Guess the Pest! Week #17 Answer: Soybean Leafminer

Bill Cissel, Extension Agent – Integrated Pest Management;

Congratulations Julie Knudson for correctly identifying the damage in the photo as soybean leafminer damage and for being selected to be entered into the end of season raffle for $100 not once but five times. Everyone else who guessed correctly will also have their name entered into the raffle. Click on the Guess the Pest logo to participate in this week’s Guess the Pest challenge!

Guess the Pest Week #17 Answer: Soybean Leafminer
By David Owens, Extension Entomologist,

This week’s Guess the Pest is an interesting but rather unimportant member of the defoliating insect complex. The soybean leafminer (Odontota horni) adult is a beautiful red, flattened, rectangular beetle with red wings and prothorax and black head, antennae, legs, and a black stripe down the middle of the back. The black stripe doesn’t reach all the way to the end of the wings. Adults are active beginning around early to mid-June. They lay eggs on the underside of leaves, and the larvae immediately mine into the leaf. Larvae spend their entire lives between the upper and lower leaf surface, leaving a quarter sized brown blotch. When larvae complete development, they pupate in the mine. Immatures require 30 – 40 days to fully develop into adults. There is only one generation per year. Beetles will continue to lightly skeletonize leaves and over the course of their adult life might feed on the equivalent of one leaflet until they migrate out of fields to find overwintering shelter in late summer. Beetles and larvae are never present in any significant populations.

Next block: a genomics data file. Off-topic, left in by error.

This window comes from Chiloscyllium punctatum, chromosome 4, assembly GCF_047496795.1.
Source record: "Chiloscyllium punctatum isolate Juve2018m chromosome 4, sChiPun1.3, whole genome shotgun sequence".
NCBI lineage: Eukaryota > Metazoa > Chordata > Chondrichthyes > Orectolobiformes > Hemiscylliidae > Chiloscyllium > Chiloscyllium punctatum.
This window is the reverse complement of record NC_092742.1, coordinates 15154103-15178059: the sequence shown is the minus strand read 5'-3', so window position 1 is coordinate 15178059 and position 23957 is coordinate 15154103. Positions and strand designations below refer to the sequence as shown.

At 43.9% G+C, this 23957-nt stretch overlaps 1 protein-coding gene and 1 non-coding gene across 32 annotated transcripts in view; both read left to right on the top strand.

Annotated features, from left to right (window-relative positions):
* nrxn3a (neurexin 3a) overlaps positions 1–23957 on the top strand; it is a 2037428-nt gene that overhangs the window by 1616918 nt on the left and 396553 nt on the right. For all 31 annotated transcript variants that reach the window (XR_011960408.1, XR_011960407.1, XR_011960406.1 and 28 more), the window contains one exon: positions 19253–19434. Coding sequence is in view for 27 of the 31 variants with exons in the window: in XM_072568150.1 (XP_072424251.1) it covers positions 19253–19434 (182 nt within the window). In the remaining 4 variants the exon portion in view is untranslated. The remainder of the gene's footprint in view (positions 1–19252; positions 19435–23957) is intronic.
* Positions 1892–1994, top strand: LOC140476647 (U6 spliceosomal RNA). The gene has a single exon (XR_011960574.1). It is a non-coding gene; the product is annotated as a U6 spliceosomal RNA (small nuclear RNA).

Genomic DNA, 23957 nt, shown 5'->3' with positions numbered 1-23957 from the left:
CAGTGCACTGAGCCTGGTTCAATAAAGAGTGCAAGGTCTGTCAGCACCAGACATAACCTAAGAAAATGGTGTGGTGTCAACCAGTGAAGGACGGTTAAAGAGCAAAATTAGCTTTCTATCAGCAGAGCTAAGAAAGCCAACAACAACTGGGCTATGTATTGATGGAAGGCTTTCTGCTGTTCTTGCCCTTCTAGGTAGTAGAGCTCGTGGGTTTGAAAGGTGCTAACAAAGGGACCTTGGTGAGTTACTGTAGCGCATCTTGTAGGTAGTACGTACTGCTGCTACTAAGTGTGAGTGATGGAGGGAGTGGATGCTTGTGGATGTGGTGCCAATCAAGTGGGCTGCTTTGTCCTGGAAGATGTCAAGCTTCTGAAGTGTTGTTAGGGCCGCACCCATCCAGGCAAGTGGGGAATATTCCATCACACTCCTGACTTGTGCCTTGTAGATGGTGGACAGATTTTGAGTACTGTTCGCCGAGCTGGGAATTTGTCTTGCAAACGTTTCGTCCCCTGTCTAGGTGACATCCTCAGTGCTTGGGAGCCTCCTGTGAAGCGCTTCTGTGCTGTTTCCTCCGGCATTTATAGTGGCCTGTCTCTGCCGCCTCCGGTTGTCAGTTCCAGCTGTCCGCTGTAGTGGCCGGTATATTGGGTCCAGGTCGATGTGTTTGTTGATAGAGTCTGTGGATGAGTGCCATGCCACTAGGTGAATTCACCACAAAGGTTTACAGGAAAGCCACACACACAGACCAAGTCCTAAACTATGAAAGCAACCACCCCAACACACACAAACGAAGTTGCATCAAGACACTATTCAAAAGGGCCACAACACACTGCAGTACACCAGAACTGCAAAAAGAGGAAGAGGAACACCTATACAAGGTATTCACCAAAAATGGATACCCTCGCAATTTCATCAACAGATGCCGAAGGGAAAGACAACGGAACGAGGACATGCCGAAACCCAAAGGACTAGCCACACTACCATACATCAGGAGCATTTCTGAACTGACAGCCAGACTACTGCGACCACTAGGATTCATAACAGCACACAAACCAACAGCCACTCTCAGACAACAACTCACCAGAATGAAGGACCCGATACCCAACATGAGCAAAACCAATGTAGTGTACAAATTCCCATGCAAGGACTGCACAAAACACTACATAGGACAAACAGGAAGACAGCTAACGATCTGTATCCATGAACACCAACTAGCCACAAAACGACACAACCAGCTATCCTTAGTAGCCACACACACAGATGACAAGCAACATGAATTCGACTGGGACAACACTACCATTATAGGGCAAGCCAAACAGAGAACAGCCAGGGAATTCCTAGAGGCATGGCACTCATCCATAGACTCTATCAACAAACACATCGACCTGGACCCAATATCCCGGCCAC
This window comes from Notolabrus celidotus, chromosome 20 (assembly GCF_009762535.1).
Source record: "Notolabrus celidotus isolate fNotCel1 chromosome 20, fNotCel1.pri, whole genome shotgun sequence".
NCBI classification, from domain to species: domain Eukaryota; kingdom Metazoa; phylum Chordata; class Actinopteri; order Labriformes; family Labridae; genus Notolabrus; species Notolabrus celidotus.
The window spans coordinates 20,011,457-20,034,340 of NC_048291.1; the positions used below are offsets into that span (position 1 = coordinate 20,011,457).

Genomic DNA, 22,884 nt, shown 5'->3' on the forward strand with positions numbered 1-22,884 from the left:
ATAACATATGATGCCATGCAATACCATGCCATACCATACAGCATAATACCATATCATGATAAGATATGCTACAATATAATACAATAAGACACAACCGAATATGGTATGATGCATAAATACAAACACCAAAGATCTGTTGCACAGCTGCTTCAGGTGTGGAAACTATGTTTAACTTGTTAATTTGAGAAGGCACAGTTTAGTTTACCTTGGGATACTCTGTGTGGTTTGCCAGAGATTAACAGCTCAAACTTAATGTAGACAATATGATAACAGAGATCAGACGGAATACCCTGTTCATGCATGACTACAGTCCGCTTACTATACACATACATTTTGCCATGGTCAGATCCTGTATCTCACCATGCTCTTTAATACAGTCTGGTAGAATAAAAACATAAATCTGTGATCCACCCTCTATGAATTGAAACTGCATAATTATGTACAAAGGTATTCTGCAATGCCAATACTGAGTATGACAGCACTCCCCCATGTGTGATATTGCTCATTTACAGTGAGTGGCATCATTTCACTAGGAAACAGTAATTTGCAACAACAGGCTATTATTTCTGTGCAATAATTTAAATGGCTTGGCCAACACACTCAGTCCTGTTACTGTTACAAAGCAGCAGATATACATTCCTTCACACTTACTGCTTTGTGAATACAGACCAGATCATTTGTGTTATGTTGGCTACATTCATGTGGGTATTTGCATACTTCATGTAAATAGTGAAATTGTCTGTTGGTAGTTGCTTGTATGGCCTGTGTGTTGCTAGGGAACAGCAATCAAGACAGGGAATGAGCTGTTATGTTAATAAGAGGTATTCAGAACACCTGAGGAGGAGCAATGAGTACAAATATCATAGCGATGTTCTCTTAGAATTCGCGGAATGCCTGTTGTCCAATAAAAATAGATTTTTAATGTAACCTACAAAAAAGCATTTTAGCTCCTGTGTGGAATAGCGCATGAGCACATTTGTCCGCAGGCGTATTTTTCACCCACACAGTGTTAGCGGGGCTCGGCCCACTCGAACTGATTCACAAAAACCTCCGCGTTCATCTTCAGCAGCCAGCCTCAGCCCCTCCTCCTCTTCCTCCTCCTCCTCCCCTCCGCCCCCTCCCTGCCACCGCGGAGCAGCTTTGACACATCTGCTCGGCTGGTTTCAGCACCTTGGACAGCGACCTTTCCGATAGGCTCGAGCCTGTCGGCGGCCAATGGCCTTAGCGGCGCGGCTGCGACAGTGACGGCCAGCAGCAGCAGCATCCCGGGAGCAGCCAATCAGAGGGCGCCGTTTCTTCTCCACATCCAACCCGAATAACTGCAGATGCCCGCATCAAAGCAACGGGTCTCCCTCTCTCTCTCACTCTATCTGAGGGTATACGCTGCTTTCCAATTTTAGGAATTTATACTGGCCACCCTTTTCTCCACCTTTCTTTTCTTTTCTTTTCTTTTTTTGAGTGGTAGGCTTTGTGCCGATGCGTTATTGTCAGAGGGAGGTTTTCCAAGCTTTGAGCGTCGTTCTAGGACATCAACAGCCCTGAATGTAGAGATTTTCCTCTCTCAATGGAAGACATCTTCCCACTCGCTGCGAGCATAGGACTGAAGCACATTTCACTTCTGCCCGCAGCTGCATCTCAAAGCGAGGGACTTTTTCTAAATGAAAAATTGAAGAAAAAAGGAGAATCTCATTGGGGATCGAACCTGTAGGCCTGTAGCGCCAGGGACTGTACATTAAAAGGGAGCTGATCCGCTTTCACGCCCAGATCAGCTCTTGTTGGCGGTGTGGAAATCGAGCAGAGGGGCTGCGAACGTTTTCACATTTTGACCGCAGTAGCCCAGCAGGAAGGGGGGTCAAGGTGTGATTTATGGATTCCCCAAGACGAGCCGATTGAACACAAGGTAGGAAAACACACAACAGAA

There are a couple of other beetle leafminers that you may see this summer. The most obvious and abundant is the locust leafminer, Odontota dorsalis. It pretty much stays confined to locust and can cause a large amount of locust defoliation by August. So, as you drive along the highway and notice trees with a brown cast to them, you may be seeing locust leafminer. Locust trees can handle the defoliation and leaf back out.